Alpesh has performed three outstanding concerts with the CBSO in recent months. The first was in October and featured Strauss' Four Last Songs alongside works by Humperdink and Bruckner. The concert was well received, with Bachtrack, The Arts Desk and the Birmingham Post all publishing 4* reviews. Bachtrack praised Alpesh's command of the score saying "It was a measure of Chauhan’s mastery of the score that the hesitations and shifts between subjects seemed entirely organic". The Arts Desk were in agreement, commenting: "This concert revealed something of [Alpesh's] calibre ... His command of orchestral sonority goes hand in hand with a seemingly instinctive ability to generate atmosphere – making every phrase and gesture an act of communication."
From the Birmingham Post's review:
“[A] wonderful programme which was heartwarming confirmation of the conducting gifts of Alpesh Chauhan … [he] began with a loving, magical account of Humperdinck’s Hansel and Gretel Overture. Wagner-warm horns and generous strings unfolded forest depths, and Chauhan’s gestures, well-judged and sometimes judiciously absent, were mightily effective in the expression of this ineluctably glorious piece. Even more glorious are the Four Last Songs of Richard Strauss, Chauhan drawing here full, rich orchestral tones, lines lithe and opulent.”
In the next two concerts, the orchestra was joined by the pianist Benjamin Grosvenor, who performed Brahms' Piano Concerto No.1 . Alpesh guided the orchestra through the concerto, plus Dvořák's Three Slavonic Dances and Sibelius' Symphony No. 5. The first performance was to a sold-out matinée audience at Symphony Hall, Birmingham. The programme was repeated the next day at the Malvern Theatres.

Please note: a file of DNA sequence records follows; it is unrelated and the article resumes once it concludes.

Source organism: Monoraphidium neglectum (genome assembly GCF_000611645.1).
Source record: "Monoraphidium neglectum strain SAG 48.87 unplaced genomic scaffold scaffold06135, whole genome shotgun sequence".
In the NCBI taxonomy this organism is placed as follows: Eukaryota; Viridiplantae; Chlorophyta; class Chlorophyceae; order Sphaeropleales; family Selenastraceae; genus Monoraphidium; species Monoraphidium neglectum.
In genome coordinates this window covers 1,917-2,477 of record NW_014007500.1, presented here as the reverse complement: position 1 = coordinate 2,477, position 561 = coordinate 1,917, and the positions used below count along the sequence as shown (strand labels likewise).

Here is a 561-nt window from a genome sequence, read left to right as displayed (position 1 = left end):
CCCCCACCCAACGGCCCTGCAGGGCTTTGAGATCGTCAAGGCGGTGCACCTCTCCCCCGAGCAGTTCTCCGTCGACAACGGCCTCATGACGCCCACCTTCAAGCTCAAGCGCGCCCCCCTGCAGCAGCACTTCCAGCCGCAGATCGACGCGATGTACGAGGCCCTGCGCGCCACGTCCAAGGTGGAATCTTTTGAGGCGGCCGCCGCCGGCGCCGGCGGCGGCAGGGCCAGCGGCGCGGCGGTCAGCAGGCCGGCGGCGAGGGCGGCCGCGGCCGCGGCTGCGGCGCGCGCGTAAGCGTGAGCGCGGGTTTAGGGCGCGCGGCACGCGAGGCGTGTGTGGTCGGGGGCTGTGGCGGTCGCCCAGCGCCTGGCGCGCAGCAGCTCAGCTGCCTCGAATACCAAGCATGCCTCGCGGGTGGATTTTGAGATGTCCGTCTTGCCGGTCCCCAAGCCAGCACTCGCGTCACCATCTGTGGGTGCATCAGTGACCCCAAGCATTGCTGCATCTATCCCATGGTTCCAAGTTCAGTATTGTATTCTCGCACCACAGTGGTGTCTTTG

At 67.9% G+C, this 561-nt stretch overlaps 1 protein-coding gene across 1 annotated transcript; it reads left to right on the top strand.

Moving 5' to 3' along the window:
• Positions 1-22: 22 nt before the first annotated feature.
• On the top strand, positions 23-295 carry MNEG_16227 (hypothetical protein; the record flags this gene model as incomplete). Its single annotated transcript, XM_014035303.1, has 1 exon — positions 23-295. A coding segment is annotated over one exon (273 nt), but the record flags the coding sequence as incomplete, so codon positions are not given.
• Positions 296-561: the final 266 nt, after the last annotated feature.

The Birmingham Post decorated the Symphony Hall performance with a 5* review, describing Alpesh as a worthy successor to the batons of Simon Rattle and Sakari Oramo, whose interpretations of the Sibelius with the CBSO have received great critical acclaim.
"A young pianist and young conductor coming together to tackle a mighty concerto by a young composer who had not yet learned not to wear his heart on his sleeve ... We could have expected a barnstorming performance of Brahms' First Piano Concerto from Benjamin Grosvenor with Alpesh Chauhan conducting the CBSO. In the event what a packed matinee audience heard was a movingly thoughtful account of this wonderful piece, soloist and orchestra working as one to mould a glorious symphonic unity right from its shattering opening ... The cogency with which Chauhan had marshalled the orchestra in the Brahms surfaced again in a totally gripping account of Sibelius' Fifth Symphony. The orchestra certainly has a proud history with this tautly-wrought masterpiece, not least under the batons of Simon Rattle and Sakari Oramo, and here Chauhan proved himself more than worthy of the succession."